Culture, Uncategorized

URGENT: find what you’re brilliant at.

Last week I was a proud part of a wonderful community arts event, which, by a happy coincidence was in my home-town. Luton gets a jolly bad rap a lot of the time. It’s a bit grey, a bit ugly, a bit chavvy and seems to only make the news during reports about gangs, terrorism or being Britain’s Shittest Town (2004). BRILL.

Growing up there, however, I seemed to never really notice. What was apparent for me about my home-town was the thriving Am-Dram community. Go ahead, mock am-dram all you like, I had an absolute blast growing up with that loud, loyal, kind and hilarious bunch. (Any teenage boys reading this- you’re missing a trick if you’re not in a youth theatre. Girls get PRETTY naked backstage, and remember: a boy in a youth theatre is like a female fresher at Loughborough: OUTNUMBERED 5:1) I spent many a happy day singing my teeny lungs out on the stages of Luton (particular highlight: winning Luton Stars in their Eyes with two of my pals as Atomic Kitten) and many a happy night running around the drinking establishments of Luton town centre with a bunch of gobby drama kids, drinking Reefs, dancing, pining for boys who never really noticed me and not really doing any harm whatsoever.

So, it was an absolute pleasure to return to my roots and perform, once again, in Luton. The event, set up by the wonderful How It Ended productions, was a festival all based on the theme of carnival which had been commissioned by the UK Centre for Carnival Arts which has it’s base in Luton. 8 new short plays performed by a mix of professional actors and local folk, DJs, a flashmob, circus performers, a bitching band ‘Minor Pilot’ (made up of some of the best bearded blokes I’ve ever laid eyes on) later, and we had ‘FutureSpark’. And it was wonderful. The plays were funny, poignant and clever. The circus performers hula-hooped and juggled with exceptional focus and skill. The band were moody, vibey and intense. The whole thing was just a BIG OLD TREAT for the senses.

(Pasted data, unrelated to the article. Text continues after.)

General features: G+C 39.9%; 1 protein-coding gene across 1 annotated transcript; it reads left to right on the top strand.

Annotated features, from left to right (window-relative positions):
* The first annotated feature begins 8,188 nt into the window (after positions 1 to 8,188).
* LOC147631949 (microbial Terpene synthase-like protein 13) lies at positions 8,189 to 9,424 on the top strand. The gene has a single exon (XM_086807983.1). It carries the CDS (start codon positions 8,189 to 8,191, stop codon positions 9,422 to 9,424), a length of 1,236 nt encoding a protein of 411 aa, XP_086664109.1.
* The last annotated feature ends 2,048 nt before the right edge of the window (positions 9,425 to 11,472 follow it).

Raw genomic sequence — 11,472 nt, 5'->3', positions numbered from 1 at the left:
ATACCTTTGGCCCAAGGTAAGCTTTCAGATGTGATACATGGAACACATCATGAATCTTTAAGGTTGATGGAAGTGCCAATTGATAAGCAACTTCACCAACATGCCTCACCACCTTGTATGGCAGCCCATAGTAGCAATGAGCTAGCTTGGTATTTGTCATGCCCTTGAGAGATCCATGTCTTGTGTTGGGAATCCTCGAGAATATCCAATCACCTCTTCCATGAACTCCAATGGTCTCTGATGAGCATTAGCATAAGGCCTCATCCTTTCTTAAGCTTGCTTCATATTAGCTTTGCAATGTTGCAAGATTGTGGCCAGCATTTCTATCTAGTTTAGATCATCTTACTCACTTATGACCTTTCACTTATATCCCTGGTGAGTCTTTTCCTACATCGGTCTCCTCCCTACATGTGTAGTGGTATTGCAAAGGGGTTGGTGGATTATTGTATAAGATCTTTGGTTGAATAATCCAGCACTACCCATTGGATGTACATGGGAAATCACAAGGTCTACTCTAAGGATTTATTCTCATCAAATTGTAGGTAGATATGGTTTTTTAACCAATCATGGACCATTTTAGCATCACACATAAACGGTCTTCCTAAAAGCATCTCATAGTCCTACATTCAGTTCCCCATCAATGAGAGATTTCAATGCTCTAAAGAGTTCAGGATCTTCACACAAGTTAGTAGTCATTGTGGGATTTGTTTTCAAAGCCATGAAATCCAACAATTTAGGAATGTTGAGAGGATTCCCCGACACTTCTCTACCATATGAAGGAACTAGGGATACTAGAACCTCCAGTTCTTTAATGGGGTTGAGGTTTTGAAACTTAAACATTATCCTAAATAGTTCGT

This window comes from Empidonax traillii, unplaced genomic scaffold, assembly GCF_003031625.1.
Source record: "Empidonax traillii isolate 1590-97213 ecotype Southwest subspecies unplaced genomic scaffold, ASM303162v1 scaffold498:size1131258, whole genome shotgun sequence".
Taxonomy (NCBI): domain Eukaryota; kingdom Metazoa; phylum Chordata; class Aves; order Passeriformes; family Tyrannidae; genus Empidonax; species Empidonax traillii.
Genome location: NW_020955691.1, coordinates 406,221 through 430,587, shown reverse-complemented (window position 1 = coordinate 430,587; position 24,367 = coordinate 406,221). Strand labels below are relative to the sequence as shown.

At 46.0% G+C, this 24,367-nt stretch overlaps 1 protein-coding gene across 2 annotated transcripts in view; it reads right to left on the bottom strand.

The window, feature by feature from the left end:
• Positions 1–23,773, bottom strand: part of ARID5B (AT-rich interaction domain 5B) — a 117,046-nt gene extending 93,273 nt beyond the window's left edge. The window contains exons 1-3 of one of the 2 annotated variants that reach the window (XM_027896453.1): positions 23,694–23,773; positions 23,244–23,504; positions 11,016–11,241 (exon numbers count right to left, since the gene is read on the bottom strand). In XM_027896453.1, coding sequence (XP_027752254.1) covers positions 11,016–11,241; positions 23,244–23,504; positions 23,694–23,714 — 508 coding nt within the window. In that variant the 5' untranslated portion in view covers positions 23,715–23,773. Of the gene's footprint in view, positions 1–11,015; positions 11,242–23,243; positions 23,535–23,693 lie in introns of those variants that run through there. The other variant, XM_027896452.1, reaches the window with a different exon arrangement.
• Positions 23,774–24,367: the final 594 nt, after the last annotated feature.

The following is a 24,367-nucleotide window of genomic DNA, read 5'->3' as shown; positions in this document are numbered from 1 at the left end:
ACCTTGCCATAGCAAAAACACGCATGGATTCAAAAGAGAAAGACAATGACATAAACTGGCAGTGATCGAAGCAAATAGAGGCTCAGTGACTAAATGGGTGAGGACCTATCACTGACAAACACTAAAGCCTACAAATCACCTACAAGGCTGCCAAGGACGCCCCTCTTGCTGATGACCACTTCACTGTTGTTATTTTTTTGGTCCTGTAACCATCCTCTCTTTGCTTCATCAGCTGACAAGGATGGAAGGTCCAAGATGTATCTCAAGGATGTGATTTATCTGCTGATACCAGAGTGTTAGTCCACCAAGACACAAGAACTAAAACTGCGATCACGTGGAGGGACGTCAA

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On the Friday morning, we did a more low key performance of the event, and a troop of sulky GCSE-ers shuffled in, clearly having been brought by long-suffering ever-hopeful teachers. There was one girl, dolled up in her tracksuit, big gold chain and hair scraped back so tightly off her head you could practically see her molars through the skin on her cheeks. She watched the plays with the same look of disgust as if someone had just been sick on her box-fresh Nikes. In the interval, I heard her friend ask ‘Which one do you like the most then Sarah?’ The reply came defiantly, ‘None. They’re shit.’ And I was just washing my hands like…..HEY GUYS I’M RIGHT HERE. I looked at her in the mirror and had to suppress a giggle. She was just such a stereotype of herself. Disinterested, rude and unwilling to be engaged.

But really, I just felt so sad for her. What a shame to be confronted with the arts in such a vibrant, explosive, relevant way (most of the performers were home-grown talent and lots of the plays were set in Luton) and to just not be able to care about it. Seeing teenagers like her makes my heart weep. How sad that all they have to care about is the bbms on their ever-bleeping blackberries and what they’ll order at KFC. I used to work as a teaching assistant in a college in North London, and whilst the stories about the students often made for good anecdotes (like the time I asked them individually what their best quality was as part of a careers class, and one boy said ‘Hitting up bare gash’. Seriously)  it really made me ache with fury and sadness that kids like that have never found their ‘thing’. They never found what they were good at, what they excelled in and what they could feel passionate and proud about. Because once they reach Sarah’s point, I’m not sure that they ever will. There’s lots to be criticised with the current Education system, but I can’t help but side with the wonderful Sir Ken Robinson on this one. Be it nuclear physics, writing sonatas or laying bricks- I think everyone has the innate ability to be brilliant at something, and it’s sad that kids like this never have the chance to find it. Poor old sulky Sarah.

So I urge you, go find your thing. Try stuff and when you find what it is you’re brilliant at, do it as much as you can, as often as you can. Fan the shit out of your fire so it never burns out. You’re never too old to experience stuff for the first time, that’s one of my favourite things about this confusing thing called life. So go and BE. And when you do find what it is you’re the TITS at, let me know, and we’ll form the new A-team. I’ve already covered ‘Articulate’ and Harry Potter trivia. WE’LL RULE THE WORLD!

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Check out How it Ended and their work here:

http://www.howitendedproductions.com/

I can also seriously recommend the Ken Robinson TED talks for a bit of brain food. Try this one:

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